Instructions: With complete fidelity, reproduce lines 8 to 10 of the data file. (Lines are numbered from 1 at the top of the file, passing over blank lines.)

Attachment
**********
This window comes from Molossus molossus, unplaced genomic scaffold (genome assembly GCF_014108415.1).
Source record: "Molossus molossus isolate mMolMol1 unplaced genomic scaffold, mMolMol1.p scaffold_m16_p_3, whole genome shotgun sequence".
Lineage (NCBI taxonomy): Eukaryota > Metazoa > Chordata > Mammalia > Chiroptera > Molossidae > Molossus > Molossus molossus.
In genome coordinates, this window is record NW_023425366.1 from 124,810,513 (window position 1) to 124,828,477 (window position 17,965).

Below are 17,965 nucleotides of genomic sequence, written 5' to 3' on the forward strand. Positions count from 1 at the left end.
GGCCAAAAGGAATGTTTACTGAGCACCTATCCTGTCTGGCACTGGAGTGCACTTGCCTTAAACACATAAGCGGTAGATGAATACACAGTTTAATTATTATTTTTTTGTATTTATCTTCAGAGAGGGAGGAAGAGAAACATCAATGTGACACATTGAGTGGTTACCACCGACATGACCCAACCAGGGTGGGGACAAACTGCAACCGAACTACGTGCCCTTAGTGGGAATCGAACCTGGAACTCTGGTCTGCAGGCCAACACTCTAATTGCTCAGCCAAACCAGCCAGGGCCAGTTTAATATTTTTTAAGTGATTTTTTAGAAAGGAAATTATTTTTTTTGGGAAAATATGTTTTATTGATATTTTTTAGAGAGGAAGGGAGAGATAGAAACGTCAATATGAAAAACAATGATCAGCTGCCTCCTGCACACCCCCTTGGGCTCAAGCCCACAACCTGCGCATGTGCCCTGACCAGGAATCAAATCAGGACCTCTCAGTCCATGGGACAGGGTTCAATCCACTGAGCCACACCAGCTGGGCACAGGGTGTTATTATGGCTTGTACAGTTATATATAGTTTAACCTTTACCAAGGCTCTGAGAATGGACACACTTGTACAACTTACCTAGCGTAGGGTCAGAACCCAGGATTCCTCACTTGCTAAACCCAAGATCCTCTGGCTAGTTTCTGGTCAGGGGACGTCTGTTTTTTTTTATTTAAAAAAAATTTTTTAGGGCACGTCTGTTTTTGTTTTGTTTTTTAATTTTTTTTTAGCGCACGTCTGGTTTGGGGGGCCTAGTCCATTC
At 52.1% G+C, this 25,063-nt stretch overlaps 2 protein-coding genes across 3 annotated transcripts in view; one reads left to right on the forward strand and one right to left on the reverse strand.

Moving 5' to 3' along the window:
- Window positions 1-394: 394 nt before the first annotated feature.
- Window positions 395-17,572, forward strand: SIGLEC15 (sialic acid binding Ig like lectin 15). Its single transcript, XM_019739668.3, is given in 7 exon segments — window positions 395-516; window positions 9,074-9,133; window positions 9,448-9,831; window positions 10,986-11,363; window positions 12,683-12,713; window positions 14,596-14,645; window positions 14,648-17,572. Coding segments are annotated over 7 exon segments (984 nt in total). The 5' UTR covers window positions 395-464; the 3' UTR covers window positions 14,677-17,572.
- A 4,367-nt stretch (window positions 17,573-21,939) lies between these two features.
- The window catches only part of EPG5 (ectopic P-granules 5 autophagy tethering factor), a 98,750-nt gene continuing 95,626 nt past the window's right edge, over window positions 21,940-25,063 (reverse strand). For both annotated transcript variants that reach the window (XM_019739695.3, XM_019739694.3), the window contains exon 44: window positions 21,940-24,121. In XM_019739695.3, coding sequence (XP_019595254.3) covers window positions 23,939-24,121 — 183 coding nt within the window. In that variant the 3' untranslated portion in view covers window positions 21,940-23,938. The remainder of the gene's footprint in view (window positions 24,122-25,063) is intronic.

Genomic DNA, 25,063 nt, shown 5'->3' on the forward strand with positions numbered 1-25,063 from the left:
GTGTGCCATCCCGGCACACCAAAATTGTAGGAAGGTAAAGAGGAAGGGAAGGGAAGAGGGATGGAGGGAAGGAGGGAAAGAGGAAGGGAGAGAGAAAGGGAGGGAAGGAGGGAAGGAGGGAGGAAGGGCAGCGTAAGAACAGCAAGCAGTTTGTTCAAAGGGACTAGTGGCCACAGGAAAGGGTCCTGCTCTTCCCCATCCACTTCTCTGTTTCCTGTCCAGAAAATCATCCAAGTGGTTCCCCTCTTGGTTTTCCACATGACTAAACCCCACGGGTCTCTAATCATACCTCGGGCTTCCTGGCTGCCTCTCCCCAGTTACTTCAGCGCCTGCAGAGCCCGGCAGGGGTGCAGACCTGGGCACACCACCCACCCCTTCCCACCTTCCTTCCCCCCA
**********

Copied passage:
Moving 5' to 3' along the window:
- Window positions 1-394: 394 nt before the first annotated feature.
- Window positions 395-17,572, forward strand: SIGLEC15 (sialic acid binding Ig like lectin 15). Its single transcript, XM_019739668.3, is given in 7 exon segments — window positions 395-516; window positions 9,074-9,133; window positions 9,448-9,831; window positions 10,986-11,363; window positions 12,683-12,713; window positions 14,596-14,645; window positions 14,648-17,572. Coding segments are annotated over 7 exon segments (984 nt in total). The 5' UTR covers window positions 395-464; the 3' UTR covers window positions 14,677-17,572.